By Sharon Egan
Now is the time to review and reconsider your Medicare choices for 2020. From now through Dec. 7, 2019, those already enrolled in Medicare can change plans. This is called the open enrollment period, or OEP. Coverage can start Jan. 1, 2020. About 61.2 million Americans are enrolled in basic Medicare insurance, known as Parts A and B. About 38.2 million of them will stick with this basic level of coverage.
There is a window of 54 days each year to review your coverage, and while it takes time and can be confusing, it's well worth the effort. Choosing the right plan will ensure that your coverage is tailored to your needs, and needs can change. Adding new medicine to your regimen, moving to a new location, or needing to lower expenses are all reasons this review is important.
Bottom line: You don't want to be charged for coverage you don't need, and you don't want to pay more for coverage under one plan when another will offer similar coverage for less. However, you need to compare coverage as well as cost when making a decision, as omitting coverage for something you need might cost more if you pay for that service independently.
Know Your Medicare Plans
Part A of Medicare is hospital insurance and is free.
Part B of Medicare is medical insurance (covers doctor visits, outpatient procedures and lab services) and has a cost. The standard monthly fee for Medicare enrollees in 2020 will be $144.30/month, up from $135.50 in 2019. This is an initial figure from Medicare's trustees. This is an increase of $8.80, a bigger jump than 2018 ($134.00) to 2019 ($135.50). Individuals with income greater than $85,000 ($170,000 for couples) will pay higher premiums. Part B deductible will be $197, up from $185 in 2019.
Part C of Medicare is sometimes called Medicare Advantage, which is offered by private companies approved by Medicare. You will get your Part A and Part B coverage from this plan, and not original Medicare. You may also get drug coverage, vision care, and/or dental coverage. About one-third of Medicare recipients use Medicare Advantage. This might be worth a look, as new government rules allow Medicare Advantage insurers to offer expanded benefits, like adult daycare, home-based care, and new rules for 2020 that include coverage of nutritional advice, ride-to-doctor appointments, acupuncture and service animal support.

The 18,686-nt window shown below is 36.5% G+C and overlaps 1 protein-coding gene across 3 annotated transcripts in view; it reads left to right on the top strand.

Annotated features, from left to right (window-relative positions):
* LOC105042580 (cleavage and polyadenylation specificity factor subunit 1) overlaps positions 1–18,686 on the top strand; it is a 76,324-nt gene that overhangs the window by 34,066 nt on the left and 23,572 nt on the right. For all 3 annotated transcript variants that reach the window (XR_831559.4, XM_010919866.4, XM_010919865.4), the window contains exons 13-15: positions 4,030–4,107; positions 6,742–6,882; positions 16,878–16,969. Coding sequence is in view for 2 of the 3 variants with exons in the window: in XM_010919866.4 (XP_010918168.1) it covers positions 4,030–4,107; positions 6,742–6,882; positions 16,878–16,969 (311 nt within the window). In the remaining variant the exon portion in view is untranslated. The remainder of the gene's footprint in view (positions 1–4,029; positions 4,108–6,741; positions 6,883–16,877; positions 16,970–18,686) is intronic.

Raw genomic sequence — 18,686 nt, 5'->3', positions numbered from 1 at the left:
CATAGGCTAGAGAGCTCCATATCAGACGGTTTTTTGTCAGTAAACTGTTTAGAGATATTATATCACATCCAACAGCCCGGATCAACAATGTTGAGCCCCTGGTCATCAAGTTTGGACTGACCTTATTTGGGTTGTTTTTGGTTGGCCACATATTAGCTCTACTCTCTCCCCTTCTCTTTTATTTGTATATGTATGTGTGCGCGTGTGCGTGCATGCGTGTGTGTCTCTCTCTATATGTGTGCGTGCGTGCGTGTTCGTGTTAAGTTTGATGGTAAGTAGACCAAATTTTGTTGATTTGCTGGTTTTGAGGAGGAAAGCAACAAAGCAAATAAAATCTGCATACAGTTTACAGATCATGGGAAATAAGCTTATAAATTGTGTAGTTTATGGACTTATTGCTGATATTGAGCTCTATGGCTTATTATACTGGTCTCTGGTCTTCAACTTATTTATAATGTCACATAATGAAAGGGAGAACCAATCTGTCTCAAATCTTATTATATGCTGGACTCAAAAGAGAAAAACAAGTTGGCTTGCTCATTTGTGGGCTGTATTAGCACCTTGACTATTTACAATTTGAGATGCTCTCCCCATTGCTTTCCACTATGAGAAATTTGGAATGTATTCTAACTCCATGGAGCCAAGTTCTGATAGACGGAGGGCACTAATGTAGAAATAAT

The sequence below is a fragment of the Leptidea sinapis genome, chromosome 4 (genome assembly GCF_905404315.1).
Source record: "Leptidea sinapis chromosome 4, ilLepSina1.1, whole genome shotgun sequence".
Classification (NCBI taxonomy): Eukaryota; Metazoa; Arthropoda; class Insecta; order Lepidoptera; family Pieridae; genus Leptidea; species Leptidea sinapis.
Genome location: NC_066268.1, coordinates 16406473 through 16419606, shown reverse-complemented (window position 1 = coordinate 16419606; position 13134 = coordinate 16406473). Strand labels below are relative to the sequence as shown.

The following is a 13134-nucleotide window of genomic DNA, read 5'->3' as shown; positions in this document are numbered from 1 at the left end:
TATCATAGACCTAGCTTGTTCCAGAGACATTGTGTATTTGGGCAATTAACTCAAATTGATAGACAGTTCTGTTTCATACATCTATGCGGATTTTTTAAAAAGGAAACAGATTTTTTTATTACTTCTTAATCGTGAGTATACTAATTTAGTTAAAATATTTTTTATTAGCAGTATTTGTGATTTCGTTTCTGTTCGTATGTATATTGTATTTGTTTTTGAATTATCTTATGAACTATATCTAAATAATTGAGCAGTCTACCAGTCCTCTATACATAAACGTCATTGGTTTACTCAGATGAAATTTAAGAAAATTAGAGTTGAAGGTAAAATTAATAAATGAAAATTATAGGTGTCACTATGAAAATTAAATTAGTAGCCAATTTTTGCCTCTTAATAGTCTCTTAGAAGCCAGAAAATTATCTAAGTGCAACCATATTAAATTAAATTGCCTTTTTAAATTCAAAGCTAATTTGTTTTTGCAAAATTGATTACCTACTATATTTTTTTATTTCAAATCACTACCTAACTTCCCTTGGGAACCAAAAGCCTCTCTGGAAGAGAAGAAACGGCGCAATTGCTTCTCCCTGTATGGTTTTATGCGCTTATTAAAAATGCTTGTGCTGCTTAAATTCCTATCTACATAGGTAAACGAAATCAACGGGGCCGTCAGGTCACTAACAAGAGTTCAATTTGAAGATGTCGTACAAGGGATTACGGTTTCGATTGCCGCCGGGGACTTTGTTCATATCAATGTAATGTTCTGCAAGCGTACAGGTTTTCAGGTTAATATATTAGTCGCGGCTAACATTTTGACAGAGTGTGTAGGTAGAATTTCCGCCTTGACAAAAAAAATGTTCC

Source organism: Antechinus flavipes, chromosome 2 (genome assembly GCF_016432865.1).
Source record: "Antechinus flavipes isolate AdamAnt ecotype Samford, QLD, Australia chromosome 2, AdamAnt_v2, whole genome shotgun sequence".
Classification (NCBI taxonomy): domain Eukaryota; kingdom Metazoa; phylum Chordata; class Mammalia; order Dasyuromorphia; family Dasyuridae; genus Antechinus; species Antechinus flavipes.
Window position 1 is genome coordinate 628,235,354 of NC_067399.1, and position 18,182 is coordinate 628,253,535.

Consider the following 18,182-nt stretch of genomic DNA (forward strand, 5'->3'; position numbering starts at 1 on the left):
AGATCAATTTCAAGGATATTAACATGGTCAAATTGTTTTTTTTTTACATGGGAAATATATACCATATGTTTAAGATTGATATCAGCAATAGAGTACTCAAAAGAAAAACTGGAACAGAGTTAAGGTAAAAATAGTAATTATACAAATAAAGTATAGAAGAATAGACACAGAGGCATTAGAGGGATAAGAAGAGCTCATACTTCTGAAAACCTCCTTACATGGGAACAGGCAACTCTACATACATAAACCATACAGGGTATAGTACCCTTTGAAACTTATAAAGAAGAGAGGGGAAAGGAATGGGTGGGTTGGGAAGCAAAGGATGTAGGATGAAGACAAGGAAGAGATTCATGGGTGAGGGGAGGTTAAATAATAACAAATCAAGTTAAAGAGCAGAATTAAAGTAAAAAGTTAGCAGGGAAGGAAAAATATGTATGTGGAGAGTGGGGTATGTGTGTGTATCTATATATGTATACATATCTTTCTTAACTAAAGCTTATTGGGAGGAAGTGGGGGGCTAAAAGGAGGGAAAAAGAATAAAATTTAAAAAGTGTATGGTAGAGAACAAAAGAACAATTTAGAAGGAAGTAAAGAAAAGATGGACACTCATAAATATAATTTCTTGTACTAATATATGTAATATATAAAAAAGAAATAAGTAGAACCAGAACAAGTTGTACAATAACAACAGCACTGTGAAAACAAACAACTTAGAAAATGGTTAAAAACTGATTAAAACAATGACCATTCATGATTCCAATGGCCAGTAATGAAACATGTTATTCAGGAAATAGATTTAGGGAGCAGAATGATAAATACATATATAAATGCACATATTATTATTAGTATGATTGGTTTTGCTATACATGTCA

Part D of Medicare is drug coverage. Plan costs vary, but the average national monthly premium is $32.50. Costs vary by plan. You want to choose the plan with the lowest premium, or lowest cost per year, including the drugs you take. You can use the Medicare Plan Finder to include the list of medications you take and it will point you to the right plan. Good to look at if your medicines have changed.
Medigap, also known as Medicare Supplement insurance, which covers items not covered by Medicare Parts A, B or D.
Penalties: If you do not enroll in Medicare in your Initial Enrollment Period, and do not have health insurance from another source, you may face penalties when you enroll later. For example, if you do not have drug coverage, Medicare multiplies 1% of the "national base beneficiary premium" ($32.74 in 2020) times the number of full, uncovered months you didn't have Part D or credible coverage. The monthly premium is rounded to the nearest $10 and added to your monthly Part D premium, and that addition, that penalty, will be permanent.
For first-time enrollees: People who turn 65 this year have a 7-month window to enroll in Medicare. That window includes the three months before their 65th birthday, their birthday month, and three months after their birthday month. This is known as the IEP (Initial Enrollment Period).
The best way to enroll in a new plan is to call 1-800-MEDICARE. Write down important points in the conversation and note the person you spoke with. At this number you can find out about Medicare Advantage programs in your area. Use Medicare's Plan Finder tool to find the best Part D coverage based on the drugs you need and the pharmacy you visit.